The differences between solicitors and conveyancers
Buying a home has many complex aspects that carry substantial liability and are best handled with the advice of a professional. Yet, selecting an adviser can provide its own challenges.
When purchasing you have an option to choose a solicitor or conveyancer who specialises in property law to complete your settlement.
Knowing where the responsibilities of a solicitor stop and a conveyancer starts can be confusing. At first glance, they appear to play the same role in providing a service known as conveyancing – a statutory process that enables ownership to be transferred.
It’s labour-intensive with documents such as the Certificate of Title needing to be prepared or sourced, verified and lodged with the state government to ensure a sale is binding.
Conveyancing also requires checking for any illegal buildings on a property and the correct positioning of physical boundaries.
A conveyancer might also provide advice on a contract of sale, prepare subsequent legal and settlement documents, and liaise with your lender. Other responsibilities can include placing your deposit money in a trust account, calculating stamp duty, and ensuring council and water services are switched so you and the previous owner pay the rightful charges.
Finally, conveyancing includes the actual exchange of contracts and settlement, and notifying the lender that final payments are being made.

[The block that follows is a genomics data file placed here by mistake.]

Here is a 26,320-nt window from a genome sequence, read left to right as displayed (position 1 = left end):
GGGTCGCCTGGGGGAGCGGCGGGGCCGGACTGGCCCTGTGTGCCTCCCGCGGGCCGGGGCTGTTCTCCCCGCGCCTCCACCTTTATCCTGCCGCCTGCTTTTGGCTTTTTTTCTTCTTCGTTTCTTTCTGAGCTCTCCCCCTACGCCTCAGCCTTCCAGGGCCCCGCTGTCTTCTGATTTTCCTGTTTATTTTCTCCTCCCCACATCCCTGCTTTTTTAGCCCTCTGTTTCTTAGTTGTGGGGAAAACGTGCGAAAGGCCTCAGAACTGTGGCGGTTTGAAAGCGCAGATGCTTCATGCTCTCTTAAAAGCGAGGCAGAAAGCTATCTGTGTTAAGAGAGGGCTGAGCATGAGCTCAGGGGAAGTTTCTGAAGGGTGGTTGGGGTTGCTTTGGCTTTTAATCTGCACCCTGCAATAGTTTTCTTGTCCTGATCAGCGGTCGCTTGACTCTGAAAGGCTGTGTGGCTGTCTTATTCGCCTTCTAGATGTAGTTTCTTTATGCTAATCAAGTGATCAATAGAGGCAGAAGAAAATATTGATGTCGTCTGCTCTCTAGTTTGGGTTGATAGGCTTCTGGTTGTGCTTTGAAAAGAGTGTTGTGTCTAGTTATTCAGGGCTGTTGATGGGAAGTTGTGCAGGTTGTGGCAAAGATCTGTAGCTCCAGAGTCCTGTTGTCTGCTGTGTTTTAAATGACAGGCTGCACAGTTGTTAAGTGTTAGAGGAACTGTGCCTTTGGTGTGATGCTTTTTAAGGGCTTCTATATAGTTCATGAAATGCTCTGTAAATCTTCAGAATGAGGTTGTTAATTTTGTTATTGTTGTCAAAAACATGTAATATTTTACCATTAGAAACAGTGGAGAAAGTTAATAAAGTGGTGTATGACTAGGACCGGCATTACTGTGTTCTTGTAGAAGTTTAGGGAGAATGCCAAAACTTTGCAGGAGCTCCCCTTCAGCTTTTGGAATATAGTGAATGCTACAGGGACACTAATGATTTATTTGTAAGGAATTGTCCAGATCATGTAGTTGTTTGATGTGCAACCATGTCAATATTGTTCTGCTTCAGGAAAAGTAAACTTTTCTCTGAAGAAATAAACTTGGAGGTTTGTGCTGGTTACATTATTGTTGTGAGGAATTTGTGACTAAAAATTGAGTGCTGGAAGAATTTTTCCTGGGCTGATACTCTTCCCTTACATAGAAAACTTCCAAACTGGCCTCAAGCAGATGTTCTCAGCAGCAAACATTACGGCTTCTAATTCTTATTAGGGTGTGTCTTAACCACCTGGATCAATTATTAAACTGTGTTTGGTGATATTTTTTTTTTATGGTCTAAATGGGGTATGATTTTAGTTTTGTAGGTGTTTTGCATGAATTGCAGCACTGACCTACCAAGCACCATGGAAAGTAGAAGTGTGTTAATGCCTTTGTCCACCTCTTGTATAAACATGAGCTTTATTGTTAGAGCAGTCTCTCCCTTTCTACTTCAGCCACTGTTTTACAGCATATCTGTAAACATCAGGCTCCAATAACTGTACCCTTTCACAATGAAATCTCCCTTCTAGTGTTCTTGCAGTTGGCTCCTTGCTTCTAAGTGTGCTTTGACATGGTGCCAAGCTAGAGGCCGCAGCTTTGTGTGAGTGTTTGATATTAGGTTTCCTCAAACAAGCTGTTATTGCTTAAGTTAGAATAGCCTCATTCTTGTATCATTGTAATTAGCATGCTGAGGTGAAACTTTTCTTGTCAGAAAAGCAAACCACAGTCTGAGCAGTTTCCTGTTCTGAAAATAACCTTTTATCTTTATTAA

A conveyancer is an expert in property law and the steps involved in settlement. In contrast, a solicitor has a wider professional remit, including legal advice on shared ownership or tax implications for rental properties.
Conveyancers are usually 25%-50% cheaper and primarily used for straightforward transactions. They have a reputation for being easier to contact as solicitors have other client or court commitments. If anything goes wrong in a conveyancing process, a solicitor is usually called in by a conveyancer.
Here are the key differences between a conveyancer and solicitor:
- A specialist in property law
- Two years study + two years supervision before qualification
- Flat-fee service, usually cheaper than a solicitor
- Necessary for legal issues beyond conveyancing including ownership structures.
- Often uses a law clerk or subcontracts to a licensed conveyancer
- Used by a conveyancer for legal complication
- May charge by the hour or offer a fixed-fee service
This article is provided for general information only and does not take into account the specific needs, objectives or circumstances of the reader. Before acting on any information, you should consider whether it is appropriate for your personal circumstances, carry out your own research and seek professional advice.